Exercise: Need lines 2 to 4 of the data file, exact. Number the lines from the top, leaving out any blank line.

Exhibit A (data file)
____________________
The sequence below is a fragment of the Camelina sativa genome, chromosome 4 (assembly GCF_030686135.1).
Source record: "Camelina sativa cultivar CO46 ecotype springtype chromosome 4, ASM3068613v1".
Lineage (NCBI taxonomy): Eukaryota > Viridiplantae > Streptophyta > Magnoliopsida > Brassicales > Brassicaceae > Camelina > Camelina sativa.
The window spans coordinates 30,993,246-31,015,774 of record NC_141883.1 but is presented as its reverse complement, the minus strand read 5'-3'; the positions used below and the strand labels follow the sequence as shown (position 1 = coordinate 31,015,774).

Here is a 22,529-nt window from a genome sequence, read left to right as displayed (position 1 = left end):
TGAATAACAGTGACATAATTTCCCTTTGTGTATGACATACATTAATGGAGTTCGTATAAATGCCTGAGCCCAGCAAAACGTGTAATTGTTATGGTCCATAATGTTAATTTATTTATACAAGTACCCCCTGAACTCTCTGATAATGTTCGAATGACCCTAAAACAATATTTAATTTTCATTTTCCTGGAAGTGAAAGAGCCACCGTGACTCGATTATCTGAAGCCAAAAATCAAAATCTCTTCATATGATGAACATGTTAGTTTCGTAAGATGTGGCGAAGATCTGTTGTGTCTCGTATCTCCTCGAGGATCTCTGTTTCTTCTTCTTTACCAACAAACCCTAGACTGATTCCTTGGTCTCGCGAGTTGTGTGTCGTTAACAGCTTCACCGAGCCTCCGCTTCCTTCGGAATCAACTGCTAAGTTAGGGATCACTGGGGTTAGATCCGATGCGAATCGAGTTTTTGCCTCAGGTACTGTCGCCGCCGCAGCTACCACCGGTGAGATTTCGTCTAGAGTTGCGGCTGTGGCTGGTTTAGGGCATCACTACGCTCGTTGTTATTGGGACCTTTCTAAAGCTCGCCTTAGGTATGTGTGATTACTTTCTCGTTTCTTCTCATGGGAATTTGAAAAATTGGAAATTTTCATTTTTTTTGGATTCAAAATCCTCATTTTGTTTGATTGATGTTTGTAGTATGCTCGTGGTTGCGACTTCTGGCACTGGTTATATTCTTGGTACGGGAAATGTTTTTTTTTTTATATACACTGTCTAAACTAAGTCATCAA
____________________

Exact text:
Source record: "Camelina sativa cultivar CO46 ecotype springtype chromosome 4, ASM3068613v1".
Lineage (NCBI taxonomy): Eukaryota > Viridiplantae > Streptophyta > Magnoliopsida > Brassicales > Brassicaceae > Camelina > Camelina sativa.
The window spans coordinates 30,993,246-31,015,774 of record NC_141883.1 but is presented as its reverse complement, the minus strand read 5'-3'; the positions used below and the strand labels follow the sequence as shown (position 1 = coordinate 31,015,774).